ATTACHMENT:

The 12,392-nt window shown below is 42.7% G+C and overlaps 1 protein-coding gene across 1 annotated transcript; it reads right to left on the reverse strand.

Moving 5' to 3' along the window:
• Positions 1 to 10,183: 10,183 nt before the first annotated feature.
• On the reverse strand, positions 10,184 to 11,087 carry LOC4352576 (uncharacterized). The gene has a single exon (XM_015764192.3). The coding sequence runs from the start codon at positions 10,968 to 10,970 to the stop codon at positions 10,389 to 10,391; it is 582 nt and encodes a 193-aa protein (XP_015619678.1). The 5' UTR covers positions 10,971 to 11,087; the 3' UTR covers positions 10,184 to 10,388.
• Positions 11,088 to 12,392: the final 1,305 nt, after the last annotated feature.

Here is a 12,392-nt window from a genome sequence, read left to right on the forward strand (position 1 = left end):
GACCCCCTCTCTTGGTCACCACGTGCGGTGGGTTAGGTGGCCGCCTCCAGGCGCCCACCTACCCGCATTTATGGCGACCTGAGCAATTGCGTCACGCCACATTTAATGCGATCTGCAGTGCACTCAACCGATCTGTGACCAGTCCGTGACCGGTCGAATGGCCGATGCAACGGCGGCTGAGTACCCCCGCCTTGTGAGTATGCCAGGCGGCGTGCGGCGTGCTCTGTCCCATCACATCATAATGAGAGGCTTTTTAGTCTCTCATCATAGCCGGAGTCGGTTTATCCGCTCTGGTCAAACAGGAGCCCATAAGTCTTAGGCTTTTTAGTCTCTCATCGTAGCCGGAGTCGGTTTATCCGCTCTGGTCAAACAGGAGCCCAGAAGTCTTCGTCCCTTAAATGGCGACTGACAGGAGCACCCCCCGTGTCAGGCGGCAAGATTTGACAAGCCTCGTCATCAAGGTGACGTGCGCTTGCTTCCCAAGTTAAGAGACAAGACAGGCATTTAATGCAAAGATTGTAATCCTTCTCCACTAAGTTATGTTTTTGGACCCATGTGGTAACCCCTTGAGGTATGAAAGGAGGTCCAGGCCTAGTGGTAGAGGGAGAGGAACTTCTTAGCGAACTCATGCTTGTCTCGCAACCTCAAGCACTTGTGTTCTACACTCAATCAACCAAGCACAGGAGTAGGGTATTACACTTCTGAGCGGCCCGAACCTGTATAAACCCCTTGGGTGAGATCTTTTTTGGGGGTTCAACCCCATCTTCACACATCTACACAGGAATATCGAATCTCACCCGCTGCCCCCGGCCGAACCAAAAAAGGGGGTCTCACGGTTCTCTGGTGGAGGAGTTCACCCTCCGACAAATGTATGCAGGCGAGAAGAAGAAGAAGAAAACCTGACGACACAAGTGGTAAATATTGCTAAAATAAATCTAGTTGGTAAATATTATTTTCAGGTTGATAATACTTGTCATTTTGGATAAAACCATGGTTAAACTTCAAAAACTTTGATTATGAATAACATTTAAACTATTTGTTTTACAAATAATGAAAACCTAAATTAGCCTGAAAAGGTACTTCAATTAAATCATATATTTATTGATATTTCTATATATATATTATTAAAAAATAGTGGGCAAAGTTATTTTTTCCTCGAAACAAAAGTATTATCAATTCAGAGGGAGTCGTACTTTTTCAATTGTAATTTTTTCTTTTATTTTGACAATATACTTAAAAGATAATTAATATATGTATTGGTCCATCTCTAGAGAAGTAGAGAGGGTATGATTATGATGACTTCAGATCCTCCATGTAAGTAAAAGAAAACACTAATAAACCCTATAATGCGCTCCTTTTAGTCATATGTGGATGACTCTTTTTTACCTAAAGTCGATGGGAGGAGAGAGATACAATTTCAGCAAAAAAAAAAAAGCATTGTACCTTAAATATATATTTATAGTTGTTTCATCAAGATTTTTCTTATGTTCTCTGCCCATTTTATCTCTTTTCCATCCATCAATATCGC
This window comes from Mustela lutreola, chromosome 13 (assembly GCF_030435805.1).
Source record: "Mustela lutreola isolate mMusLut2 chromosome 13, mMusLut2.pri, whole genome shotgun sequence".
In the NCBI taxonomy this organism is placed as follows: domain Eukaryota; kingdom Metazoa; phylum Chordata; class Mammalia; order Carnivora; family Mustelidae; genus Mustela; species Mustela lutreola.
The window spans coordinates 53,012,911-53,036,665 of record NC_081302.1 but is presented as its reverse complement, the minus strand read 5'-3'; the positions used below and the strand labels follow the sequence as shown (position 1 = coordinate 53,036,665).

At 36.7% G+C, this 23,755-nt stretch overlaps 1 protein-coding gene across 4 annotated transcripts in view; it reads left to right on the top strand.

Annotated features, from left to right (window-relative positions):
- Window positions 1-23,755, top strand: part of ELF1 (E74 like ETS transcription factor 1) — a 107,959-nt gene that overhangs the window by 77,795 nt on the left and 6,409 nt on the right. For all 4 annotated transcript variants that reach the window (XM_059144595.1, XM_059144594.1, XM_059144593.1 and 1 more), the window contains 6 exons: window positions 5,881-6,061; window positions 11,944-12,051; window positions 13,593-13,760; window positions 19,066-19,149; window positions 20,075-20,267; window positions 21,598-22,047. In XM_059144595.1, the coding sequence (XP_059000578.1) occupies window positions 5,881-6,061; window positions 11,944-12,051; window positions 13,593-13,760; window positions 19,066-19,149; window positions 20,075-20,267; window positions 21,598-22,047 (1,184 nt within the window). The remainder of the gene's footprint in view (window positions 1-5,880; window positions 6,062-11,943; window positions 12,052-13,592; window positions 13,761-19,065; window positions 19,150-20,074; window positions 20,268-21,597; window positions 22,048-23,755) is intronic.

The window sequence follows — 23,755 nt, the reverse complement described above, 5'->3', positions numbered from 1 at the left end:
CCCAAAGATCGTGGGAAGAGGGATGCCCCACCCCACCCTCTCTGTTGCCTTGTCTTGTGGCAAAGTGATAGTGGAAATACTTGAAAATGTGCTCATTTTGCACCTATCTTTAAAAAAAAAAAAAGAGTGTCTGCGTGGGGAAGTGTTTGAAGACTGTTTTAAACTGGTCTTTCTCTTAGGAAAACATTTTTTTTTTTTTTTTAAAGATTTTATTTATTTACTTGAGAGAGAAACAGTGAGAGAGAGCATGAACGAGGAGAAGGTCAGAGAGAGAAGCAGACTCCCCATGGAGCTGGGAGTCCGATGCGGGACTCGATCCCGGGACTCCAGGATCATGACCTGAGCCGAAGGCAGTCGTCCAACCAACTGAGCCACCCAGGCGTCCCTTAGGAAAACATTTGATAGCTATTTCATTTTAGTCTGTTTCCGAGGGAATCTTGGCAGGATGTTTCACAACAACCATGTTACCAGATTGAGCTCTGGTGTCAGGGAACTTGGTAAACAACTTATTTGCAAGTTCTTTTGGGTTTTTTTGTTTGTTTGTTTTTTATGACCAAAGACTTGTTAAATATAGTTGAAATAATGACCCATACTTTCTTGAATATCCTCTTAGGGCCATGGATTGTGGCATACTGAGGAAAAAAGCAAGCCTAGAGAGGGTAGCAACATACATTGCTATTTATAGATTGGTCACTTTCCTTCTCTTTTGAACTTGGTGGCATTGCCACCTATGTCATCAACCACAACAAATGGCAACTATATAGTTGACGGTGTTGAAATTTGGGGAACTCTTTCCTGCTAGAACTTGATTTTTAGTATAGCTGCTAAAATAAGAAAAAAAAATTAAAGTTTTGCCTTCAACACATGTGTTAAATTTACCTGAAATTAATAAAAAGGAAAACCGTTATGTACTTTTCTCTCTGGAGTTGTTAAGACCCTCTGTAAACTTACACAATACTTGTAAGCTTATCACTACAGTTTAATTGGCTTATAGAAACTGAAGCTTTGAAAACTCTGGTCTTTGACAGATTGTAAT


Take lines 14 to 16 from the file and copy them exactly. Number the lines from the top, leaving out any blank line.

- Window positions 1-23,755, top strand: part of ELF1 (E74 like ETS transcription factor 1) — a 107,959-nt gene that overhangs the window by 77,795 nt on the left and 6,409 nt on the right. For all 4 annotated transcript variants that reach the window (XM_059144595.1, XM_059144594.1, XM_059144593.1 and 1 more), the window contains 6 exons: window positions 5,881-6,061; window positions 11,944-12,051; window positions 13,593-13,760; window positions 19,066-19,149; window positions 20,075-20,267; window positions 21,598-22,047. In XM_059144595.1, the coding sequence (XP_059000578.1) occupies window positions 5,881-6,061; window positions 11,944-12,051; window positions 13,593-13,760; window positions 19,066-19,149; window positions 20,075-20,267; window positions 21,598-22,047 (1,184 nt within the window). The remainder of the gene's footprint in view (window positions 1-5,880; window positions 6,062-11,943; window positions 12,052-13,592; window positions 13,761-19,065; window positions 19,150-20,074; window positions 20,268-21,597; window positions 22,048-23,755) is intronic.

The window sequence follows — 23,755 nt, the reverse complement described above, 5'->3', positions numbered from 1 at the left end:
CCCAAAGATCGTGGGAAGAGGGATGCCCCACCCCACCCTCTCTGTTGCCTTGTCTTGTGGCAAAGTGATAGTGGAAATACTTGAAAATGTGCTCATTTTGCACCTATCTTTAAAAAAAAAAAAAGAGTGTCTGCGTGGGGAAGTGTTTGAAGACTGTTTTAAACTGGTCTTTCTCTTAGGAAAACATTTTTTTTTTTTTTTTAAAGATTTTATTTATTTACTTGAGAGAGAAACAGTGAGAGAGAGCATGAACGAGGAGAAGGTCAGAGAGAGAAGCAGACTCCCCATGGAGCTGGGAGTCCGATGCGGGACTCGATCCCGGGACTCCAGGATCATGACCTGAGCCGAAGGCAGTCGTCCAACCAACTGAGCCACCCAGGCGTCCCTTAGGAAAACATTTGATAGCTATTTCATTTTAGTCTGTTTCCGAGGGAATCTTGGCAGGATGTTTCACAACAACCATGTTACCAGATTGAGCTCTGGTGTCAGGGAACTTGGTAAACAACTTATTTGCAAGTTCTTTTGGGTTTTTTTGTTTGTTTGTTTTTTATGACCAAAGACTTGTTAAATATAGTTGAAATAATGACCCATACTTTCTTGAATATCCTCTTAGGGCCATGGATTGTGGCATACTGAGGAAAAAAGCAAGCCTAGAGAGGGTAGCAACATACATTGCTATTTATAGATTGGTCACTTTCCTTCTCTTTTGAACTTGGTGGCATTGCCACCTATGTCATCAACCACAACAAATGGCAACTATATAGTTGACGGTGTTGAAATTTGGGGAACTCTTTCCTGCTAGAACTTGATTTTTAGTATAGCTGCTAAAATAAGAAAAAAAAATTAAAGTTTTGCCTTCAACACATGTGTTAAATTTACCTGAAATTAATAAAAAGGAAAACCGTTATGTACTTTTCTCTCTGGAGTTGTTAAGACCCTCTGTAAACTTACACAATACTTGTAAGCTTATCACTACAGTTTAATTGGCTTATAGAAACTGAAGCTTTGAAAACTCTGGTCTTTGACAGATTGTAAT